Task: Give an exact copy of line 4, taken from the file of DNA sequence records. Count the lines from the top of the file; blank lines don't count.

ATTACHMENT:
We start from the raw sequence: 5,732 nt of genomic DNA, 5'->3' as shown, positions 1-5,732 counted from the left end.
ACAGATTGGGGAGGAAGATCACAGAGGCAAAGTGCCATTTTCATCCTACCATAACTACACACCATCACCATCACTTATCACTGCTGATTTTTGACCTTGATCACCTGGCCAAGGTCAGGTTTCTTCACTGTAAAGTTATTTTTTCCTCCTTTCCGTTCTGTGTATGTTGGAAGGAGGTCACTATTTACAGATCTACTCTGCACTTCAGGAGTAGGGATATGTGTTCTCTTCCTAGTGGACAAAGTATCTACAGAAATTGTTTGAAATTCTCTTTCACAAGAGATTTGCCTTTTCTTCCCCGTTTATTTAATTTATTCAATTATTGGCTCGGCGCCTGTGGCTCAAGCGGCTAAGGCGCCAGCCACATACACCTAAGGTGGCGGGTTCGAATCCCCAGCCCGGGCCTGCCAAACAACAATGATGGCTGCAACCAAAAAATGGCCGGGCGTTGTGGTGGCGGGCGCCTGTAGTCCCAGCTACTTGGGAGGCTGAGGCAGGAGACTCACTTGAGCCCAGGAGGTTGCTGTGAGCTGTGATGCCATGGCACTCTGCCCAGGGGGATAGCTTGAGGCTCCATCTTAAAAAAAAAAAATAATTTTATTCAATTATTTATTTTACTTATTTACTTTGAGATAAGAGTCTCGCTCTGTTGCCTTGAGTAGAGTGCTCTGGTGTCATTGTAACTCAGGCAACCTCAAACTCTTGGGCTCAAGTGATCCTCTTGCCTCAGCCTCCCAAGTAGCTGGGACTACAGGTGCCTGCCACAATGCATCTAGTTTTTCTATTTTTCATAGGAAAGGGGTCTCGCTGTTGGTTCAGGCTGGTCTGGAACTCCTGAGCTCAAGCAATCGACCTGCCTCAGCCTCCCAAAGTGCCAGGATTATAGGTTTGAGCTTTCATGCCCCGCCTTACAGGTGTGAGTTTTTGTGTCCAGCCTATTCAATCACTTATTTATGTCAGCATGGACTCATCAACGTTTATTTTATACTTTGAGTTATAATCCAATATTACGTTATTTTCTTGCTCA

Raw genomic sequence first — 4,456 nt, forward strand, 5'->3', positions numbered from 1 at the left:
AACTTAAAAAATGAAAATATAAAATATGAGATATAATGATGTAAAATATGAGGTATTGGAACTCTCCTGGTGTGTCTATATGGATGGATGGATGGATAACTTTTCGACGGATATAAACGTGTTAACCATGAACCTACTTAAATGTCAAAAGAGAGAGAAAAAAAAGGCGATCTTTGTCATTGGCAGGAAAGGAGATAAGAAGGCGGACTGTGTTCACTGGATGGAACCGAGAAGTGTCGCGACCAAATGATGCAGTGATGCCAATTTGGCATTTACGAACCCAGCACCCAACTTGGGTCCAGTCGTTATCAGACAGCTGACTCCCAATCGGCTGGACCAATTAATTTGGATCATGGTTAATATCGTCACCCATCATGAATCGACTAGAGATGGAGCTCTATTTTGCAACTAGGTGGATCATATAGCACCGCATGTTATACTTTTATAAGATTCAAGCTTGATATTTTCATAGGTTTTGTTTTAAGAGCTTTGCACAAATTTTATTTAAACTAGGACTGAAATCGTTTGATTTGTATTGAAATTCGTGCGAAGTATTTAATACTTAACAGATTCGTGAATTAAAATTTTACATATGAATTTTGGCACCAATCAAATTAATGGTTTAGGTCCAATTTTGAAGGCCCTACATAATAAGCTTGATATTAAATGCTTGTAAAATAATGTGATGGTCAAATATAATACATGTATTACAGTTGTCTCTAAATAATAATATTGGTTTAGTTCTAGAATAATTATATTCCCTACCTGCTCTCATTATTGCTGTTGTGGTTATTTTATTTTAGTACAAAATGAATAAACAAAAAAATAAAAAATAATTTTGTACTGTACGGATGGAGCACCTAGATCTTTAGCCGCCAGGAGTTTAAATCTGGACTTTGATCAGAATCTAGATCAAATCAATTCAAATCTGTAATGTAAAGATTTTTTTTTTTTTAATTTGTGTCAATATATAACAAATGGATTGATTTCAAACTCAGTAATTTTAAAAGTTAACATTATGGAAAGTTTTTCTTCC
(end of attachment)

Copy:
AACTTAAAAAATGAAAATATAAAATATGAGATATAATGATGTAAAATATGAGGTATTGGAACTCTCCTGGTGTGTCTATATGGATGGATGGATGGATAACTTTTCGACGGATATAAACGTGTTAACCATGAACCTACTTAAATGTCAAAAGAGAGAGAAAAAAAAGGCGATCTTTGTCATTGGCAGGAAAGGAGATAAGAAGGCGGACTGTGTTCACTGGATGGAACCGAGAAGTGTCGCGACCAAATGATGCAGTGATGCCAATTTGGCATTTACGAACCCAGCACCCAACTTGGGTCCAGTCGTTATCAGACAGCTGACTCCCAATCGGCTGGACCAATTAATTTGGATCATGGTTAATATCGTCACCCATCATGAATCGACTAGAGATGGAGCTCTATTTTGCAACTAGGTGGATCATATAGCACCGCATGTTATACTTTTATAAGATTCAAGCTTGATATTTTCATAGGTTTTGTTTTAAGAGCTTTGCACAAATTTTATTTAAACTAGGACTGAAATCGTTTGATTTGTATTGAAATTCGTGCGAAGTATTTAATACTTAACAGATTCGTGAATTAAAATTTTACATATGAATTTTGGCACCAATCAAATTAATGGTTTAGGTCCAATTTTGAAGGCCCTACATAATAAGCTTGATATTAAATGCTTGTAAAATAATGTGATGGTCAAATATAATACATGTATTACAGTTGTCTCTAAATAATAATATTGGTTTAGTTCTAGAATAATTATATTCCCTACCTGCTCTCATTATTGCTGTTGTGGTTATTTTATTTTAGTACAAAATGAATAAACAAAAAAATAAAAAATAATTTTGTACTGTACGGATGGAGCACCTAGATCTTTAGCCGCCAGGAGTTTAAATCTGGACTTTGATCAGAATCTAGATCAAATCAATTCAAATCTGTAATGTAAAGATTTTTTTTTTTTTAATTTGTGTCAATATATAACAAATGGATTGATTTCAAACTCAGTAATTTTAAAAGTTAACATTATGGAAAGTTTTTCTTCC